About the Project


The South Asasif Conservation Project is an Egyptian-American (international) mission working under the auspices of the Ministry of Tourism and Antiquities and directed by Dr. Elena Pischikova. The SACP was founded in 2006 with the goal of clearing, restoring, and reconstructing three tombs of the Theban South Asasif necropolis: Karabasken (TT 391), Karakhamun (TT 223) and Irtieru (TT 390). By this time, the tombs were critically damaged by floods and later occupants, which resulted in them being buried under the houses of a modern village. The tomb of Karakhamun collapsed entirely, while those of Karabasken and Irtieru were half-buried beneath layers of debris and still used by the villagers. As several still-visible features appeared severely damaged, the tombs were considered irreparably destroyed. Tens of thousands of carved and painted fragments of the original decoration were found during the excavation of the tombs, making it possible to plan and start executing their reconstruction.

Mission Statement

The main objectives of the SACP are to give priority to the conservation and reconstruction of ancient monuments in situ, working in close cooperation with the Ministry of Tourism and Antiquities  and the Qurna inspectorate and Conservation Department. The work is being undertaken by members of the Ministry’s conservation team, Abdelrazk Mohamed Ali,  Ali Hassan Ibrahim, Taib Hassan Ibrahim, Hassan El Dimmerdash, Said Ali Hassan, Mohamed Abu Hakim, Mohamed Ahmed Hussein Shebib, Taib Said, and Mohamed Badawi, under the supervision of Abdel Nasser Ahmed Abd El Azim, General Director of Museums and Restoration in Upper Egypt and  Bedawy Said Abdel Rahim, General Director of the Luxor Restoration Department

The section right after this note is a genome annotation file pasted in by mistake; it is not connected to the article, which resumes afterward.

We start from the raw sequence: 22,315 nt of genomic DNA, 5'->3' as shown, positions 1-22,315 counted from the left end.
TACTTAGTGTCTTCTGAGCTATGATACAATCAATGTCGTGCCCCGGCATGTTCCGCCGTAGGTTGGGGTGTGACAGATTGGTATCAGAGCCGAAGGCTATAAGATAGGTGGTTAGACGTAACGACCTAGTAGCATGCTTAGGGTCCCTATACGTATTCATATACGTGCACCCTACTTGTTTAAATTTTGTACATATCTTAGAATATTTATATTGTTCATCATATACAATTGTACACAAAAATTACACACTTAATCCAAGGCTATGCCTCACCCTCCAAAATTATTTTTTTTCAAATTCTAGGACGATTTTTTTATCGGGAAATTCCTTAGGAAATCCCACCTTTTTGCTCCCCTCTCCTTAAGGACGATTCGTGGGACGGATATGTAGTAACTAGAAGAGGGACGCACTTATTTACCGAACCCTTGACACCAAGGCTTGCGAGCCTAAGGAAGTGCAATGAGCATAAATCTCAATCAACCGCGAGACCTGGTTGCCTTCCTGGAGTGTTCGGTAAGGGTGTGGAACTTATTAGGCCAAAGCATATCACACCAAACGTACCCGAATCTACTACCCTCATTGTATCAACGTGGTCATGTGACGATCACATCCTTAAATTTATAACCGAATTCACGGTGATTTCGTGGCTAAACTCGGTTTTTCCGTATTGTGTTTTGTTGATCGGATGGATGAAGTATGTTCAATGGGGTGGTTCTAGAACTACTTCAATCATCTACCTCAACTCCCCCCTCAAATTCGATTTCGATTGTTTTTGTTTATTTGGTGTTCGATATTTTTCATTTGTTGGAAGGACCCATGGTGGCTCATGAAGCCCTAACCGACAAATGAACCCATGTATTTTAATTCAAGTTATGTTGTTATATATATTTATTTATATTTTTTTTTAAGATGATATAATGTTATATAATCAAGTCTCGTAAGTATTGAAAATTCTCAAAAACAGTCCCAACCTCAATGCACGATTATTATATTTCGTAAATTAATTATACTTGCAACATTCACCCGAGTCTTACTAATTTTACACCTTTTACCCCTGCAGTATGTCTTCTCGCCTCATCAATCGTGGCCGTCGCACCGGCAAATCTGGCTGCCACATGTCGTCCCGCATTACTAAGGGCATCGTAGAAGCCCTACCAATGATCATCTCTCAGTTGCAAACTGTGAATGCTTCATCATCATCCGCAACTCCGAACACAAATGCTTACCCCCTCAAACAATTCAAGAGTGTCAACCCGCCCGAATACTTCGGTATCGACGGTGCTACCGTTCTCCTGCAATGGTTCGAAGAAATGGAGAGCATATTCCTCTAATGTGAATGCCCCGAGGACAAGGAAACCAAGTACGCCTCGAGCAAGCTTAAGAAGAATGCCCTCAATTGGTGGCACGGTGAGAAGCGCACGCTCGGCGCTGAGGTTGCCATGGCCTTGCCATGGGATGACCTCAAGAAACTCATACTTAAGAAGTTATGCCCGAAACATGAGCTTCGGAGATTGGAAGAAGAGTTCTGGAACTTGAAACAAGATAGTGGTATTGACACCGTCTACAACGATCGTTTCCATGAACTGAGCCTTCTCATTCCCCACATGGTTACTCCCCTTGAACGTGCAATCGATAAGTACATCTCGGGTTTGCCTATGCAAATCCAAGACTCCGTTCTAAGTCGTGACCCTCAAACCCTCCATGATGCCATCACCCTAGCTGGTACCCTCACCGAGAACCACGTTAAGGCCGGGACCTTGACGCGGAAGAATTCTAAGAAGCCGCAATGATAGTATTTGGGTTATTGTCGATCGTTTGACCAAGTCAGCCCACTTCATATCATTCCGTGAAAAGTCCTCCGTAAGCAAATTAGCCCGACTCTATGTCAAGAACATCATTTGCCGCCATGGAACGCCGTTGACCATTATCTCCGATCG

The site development and educational goals of the Project are to open the South Asasif necropolis to the public and develop it into a learning center visited and appreciated by Egyptian and foreign visitors. The South Asasif necropolis will be dedicated to raising the level of understanding and appreciation of the Kushite and Saite Periods of Egyptian art and culture through observation of the reconstructed tombs, access to specially developed educational materials (signs, labels, brochures, guide to the necropolis), and photo exhibitions in the projected visitor center.

The publication program includes regular publications of newly found or reconstructed material in order to make it part of the scholarly discussion with minimal delay. The research and reconstruction work of the Project highly benefits from scholarly dialogue with other missions and projects working in the Theban necropolis and beyond. The recurrent Thebes in the First Millennium BC conferences organized by the Project have become an important discussion platform for scholars of the Third Intermediate and Late Periods. Two conferences were held in Luxor in 2012 and 2016, the third conference is projected for 2022. (See “Publications” page for references).


Throughout fourteen years of work, the Project has amassed a team of Egyptian and international scholars from the USA, UK, Germany, Austria, the Netherlands, Spain, Australia, Canada, and other countries.

The supervisors of the main areas of work are: Abdelrzk Mohamed Ali (conservation), Hassan Mohamed Ali (excavation), Mariam Ayad (epigraphy), John Billman (registration and study of objects), Katherine Blakeney (Assistant Director of the Project, photography, archaeological drawing), Marion Brew, Julia Budka (pottery, temple-tomb studies), Sharon Davidson (supervisor of European volunteer program with John Billman), Dieter Eigner (survey, mapping, architecture), Erhart Graefe, Kenneth Griffin, Salima Ikram, Matthias Müller (Coptology), Paul Nicholson (faience objects and production), Elena Pischikova (Director of the Project, art history), Afaf Wahba  (bioarchaeology, archaeozoology).

Sponsors and Patrons

South Asasif Trust, directed by John Billman (London, UK)

American Research Center in Egypt 

Darren McKnight

Jack Josephson and Dr. Magda Saleh

Bernard Selz